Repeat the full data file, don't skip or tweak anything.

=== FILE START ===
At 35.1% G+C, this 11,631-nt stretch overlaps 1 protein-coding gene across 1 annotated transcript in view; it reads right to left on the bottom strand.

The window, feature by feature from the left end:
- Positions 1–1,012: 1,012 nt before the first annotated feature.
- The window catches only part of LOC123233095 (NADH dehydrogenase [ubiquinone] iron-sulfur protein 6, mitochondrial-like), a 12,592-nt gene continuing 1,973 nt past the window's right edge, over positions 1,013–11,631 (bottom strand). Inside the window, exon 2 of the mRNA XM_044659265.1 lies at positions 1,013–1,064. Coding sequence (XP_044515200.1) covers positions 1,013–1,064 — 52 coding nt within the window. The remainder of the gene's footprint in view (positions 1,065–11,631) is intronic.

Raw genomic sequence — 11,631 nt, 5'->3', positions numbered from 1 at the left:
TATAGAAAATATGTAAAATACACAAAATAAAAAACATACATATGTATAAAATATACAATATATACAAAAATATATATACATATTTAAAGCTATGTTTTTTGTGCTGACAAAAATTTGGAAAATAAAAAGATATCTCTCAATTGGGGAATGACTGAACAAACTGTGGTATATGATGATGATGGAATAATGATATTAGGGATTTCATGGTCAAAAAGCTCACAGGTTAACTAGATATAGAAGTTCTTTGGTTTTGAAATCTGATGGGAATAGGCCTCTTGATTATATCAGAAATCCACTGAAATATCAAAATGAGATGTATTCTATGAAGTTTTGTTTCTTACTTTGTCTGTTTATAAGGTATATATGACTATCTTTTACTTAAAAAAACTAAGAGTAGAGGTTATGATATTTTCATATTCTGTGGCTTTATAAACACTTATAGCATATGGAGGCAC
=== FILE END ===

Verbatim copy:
At 35.1% G+C, this 11,631-nt stretch overlaps 1 protein-coding gene across 1 annotated transcript in view; it reads right to left on the bottom strand.

The window, feature by feature from the left end:
- Positions 1–1,012: 1,012 nt before the first annotated feature.
- The window catches only part of LOC123233095 (NADH dehydrogenase [ubiquinone] iron-sulfur protein 6, mitochondrial-like), a 12,592-nt gene continuing 1,973 nt past the window's right edge, over positions 1,013–11,631 (bottom strand). Inside the window, exon 2 of the mRNA XM_044659265.1 lies at positions 1,013–1,064. Coding sequence (XP_044515200.1) covers positions 1,013–1,064 — 52 coding nt within the window. The remainder of the gene's footprint in view (positions 1,065–11,631) is intronic.

Raw genomic sequence — 11,631 nt, 5'->3', positions numbered from 1 at the left:
TATAGAAAATATGTAAAATACACAAAATAAAAAACATACATATGTATAAAATATACAATATATACAAAAATATATATACATATTTAAAGCTATGTTTTTTGTGCTGACAAAAATTTGGAAAATAAAAAGATATCTCTCAATTGGGGAATGACTGAACAAACTGTGGTATATGATGATGATGGAATAATGATATTAGGGATTTCATGGTCAAAAAGCTCACAGGTTAACTAGATATAGAAGTTCTTTGGTTTTGAAATCTGATGGGAATAGGCCTCTTGATTATATCAGAAATCCACTGAAATATCAAAATGAGATGTATTCTATGAAGTTTTGTTTCTTACTTTGTCTGTTTATAAGGTATATATGACTATCTTTTACTTAAAAAAACTAAGAGTAGAGGTTATGATATTTTCATATTCTGTGGCTTTATAAACACTTATAGCATATGGAGGCAC